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The Weight of Success: How Thinness Dictates A Woman’s Wealth

The opinions expressed in this article are the writer’s own and do not reflect the views of Her Campus.
This article is written by a student writer from the Her Campus at St. Andrews chapter.

That women face discrimination in the workplace is, sadly, no new revelation. On average, a full time working woman will earn eighty cents for every dollar a working man makes. Women are more likely to be pushed into part-time or care roles, also lessening their ability to be promoted and reach higher salary roles. Which is all before you even consider the gender-based discrimination that many women face on a daily basis in the workplace. To put it simply, there are many discriminatory factors that will prevent and encumber women from reaching higher-paid job roles. But one I did not realise fully until recently was that how thin a woman is can define her ability to get rich.

A prominent article that came out in the Economist late last year, titled “The Economics of Thinness”, has recently been recirculating online. The article begins by recounting stories of successful women experiencing the universal experience (for women at least) of being affected by comments about their weight and how they fall short of the ‘ideal woman’. What the ‘ideal woman’ is, the article recognises, and I think is evident when looking across history, has changed significantly over time – however, the ‘ideal’ in recent decades has been defined by thinness. While many may disagree on what today’s exact ‘ideal woman’ looks like, I agree with the article, that thinness remains a defining factor of ‘success’ toward achieving the ‘dream’ life and becoming the ‘ideal woman’.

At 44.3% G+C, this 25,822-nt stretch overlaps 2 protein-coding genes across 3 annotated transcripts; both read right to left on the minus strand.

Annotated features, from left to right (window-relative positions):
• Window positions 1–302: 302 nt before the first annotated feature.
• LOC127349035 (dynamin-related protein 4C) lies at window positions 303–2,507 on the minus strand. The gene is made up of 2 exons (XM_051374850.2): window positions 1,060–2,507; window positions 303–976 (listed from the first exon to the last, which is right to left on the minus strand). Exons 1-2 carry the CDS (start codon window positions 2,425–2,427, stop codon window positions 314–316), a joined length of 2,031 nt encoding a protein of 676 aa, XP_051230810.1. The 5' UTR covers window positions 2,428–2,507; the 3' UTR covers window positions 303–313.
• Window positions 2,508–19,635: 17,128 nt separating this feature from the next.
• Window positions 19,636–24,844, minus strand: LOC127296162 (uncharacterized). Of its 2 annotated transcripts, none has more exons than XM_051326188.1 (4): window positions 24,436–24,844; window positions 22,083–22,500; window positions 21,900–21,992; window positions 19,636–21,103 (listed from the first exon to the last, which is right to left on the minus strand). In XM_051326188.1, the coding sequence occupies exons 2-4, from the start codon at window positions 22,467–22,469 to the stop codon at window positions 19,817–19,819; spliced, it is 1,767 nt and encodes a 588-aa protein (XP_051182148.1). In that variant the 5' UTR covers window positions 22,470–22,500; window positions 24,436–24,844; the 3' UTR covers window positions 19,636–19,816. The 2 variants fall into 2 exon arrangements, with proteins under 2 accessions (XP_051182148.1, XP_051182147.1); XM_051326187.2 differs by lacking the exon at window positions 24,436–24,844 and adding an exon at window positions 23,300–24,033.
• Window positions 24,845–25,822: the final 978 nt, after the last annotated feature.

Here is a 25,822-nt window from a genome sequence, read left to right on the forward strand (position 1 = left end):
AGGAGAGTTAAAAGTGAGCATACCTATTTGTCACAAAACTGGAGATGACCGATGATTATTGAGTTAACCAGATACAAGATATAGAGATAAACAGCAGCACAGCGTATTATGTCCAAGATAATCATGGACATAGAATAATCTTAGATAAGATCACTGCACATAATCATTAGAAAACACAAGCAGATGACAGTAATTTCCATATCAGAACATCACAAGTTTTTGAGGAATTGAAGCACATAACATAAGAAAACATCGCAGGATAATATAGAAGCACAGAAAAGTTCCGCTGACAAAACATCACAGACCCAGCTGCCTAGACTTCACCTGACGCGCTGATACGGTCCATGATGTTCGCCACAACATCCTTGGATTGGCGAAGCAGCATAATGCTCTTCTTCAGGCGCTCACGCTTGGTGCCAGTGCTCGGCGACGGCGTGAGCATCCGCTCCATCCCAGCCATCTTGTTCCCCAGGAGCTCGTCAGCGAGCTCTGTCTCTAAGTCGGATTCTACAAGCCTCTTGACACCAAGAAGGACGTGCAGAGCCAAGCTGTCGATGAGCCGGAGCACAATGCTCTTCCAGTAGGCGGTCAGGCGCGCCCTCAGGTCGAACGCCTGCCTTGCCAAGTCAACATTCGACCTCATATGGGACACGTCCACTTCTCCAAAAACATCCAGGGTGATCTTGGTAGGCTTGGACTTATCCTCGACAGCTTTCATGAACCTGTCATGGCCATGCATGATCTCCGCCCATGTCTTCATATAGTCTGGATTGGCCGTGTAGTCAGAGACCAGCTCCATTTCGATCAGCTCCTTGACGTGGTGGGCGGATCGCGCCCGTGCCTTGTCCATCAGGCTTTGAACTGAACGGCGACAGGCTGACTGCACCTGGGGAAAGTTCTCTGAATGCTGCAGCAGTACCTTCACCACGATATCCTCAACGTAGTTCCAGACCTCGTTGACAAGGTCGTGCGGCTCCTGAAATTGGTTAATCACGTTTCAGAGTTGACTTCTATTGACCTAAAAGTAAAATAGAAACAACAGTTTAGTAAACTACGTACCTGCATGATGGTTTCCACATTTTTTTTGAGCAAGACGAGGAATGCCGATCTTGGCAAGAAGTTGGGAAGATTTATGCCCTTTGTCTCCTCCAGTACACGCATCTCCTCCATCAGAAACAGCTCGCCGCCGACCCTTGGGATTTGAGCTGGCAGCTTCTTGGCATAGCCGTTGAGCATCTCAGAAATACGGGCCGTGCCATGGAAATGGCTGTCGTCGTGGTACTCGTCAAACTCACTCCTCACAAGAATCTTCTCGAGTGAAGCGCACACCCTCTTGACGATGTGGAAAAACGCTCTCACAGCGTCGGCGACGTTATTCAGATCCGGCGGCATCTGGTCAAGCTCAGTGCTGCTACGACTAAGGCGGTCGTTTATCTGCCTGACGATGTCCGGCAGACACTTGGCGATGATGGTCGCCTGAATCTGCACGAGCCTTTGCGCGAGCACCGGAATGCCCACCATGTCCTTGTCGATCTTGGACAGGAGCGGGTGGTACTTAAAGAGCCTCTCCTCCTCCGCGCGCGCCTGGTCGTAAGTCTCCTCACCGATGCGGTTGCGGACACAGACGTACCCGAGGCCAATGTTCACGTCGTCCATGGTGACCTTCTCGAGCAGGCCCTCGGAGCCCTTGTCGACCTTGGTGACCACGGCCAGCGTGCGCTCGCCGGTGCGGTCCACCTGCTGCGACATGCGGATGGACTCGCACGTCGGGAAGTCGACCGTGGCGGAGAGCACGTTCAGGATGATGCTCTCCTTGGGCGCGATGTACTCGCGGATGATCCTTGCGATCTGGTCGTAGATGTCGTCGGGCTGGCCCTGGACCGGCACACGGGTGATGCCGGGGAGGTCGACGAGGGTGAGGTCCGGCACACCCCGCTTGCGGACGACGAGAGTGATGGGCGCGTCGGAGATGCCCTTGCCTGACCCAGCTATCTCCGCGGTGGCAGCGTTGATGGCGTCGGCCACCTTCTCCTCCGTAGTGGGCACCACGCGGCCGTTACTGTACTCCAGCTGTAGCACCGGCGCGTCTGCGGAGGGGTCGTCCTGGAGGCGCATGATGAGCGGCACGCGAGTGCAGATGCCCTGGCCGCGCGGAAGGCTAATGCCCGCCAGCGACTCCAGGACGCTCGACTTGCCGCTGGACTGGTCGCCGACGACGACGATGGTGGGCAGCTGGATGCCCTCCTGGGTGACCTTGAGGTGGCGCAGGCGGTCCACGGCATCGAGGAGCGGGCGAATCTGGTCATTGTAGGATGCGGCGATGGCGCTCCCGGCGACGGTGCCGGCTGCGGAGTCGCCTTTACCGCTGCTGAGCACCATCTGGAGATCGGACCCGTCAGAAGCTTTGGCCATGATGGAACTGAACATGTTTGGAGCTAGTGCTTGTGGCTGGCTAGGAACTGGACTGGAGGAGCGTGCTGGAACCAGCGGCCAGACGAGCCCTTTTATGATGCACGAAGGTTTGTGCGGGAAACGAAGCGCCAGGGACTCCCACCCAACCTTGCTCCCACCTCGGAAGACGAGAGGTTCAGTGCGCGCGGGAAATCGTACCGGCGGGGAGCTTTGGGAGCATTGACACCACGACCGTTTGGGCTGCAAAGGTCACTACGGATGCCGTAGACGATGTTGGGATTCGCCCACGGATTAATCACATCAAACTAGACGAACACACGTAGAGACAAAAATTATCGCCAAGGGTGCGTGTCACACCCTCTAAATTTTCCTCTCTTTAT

The article describes “the fiction” that is a “clever and ambitious women, who can measure their worth in the labour market on the basis of their intelligence or education” without paying any attention to their weight. This illusion helps maintain such a fiction of ‘the ideal woman’, generating insecurities and self-hatred for those who cannot attain it. But this fiction and the illusion it upholds of an effortless, unattainable ideal threatens to be destroyed when the reality of how women’s weight interacts with their wages or income is fully grasped.

It remains true that in many wealthy countries, such as the US, UK, Germany, and South Korea, wealthy people are thinner than poorer ones. However, one may argue that thinness is a result of wealth, rather than wealth being a result of thinness – and many arguments in the past have gone along these lines. The idea is that poor people are more likely to be overweight because this is a by-product of poverty: poor people cannot afford health food, do not have the time to exercise due to having to work longer hours, have a less flexible lifestyle than the affluent, and perhaps haven’t even received an education that teaches them how to stay a healthy weight.

The problem with these explanations is that it doesn’t fit the data. The fact is that the correlation between income and weight – where lower income means higher weight – is driven almost entirely by women. As the Economist article states, “rich women are much thinner than poor women, but rich men are about as fat as poor men”. If the explanations regarding why it is harder for poorer people to stay a healthy weight were true, it would surely apply to both genders, not just women. Some may respond to this argument by saying that poorer men tend to work in more active jobs, such as construction, and therefore this explains the difference. However, I would argue many of the jobs poorer women do, such as nursing and cleaning, are also intensely physical and therefore does not explain the difference in correlation. Some may then go for the argument that the jobs that richer women hold require them to be thin, such as actors and singers – which is countered with the recognition that only a tiny percentage of women have careers in entertainment.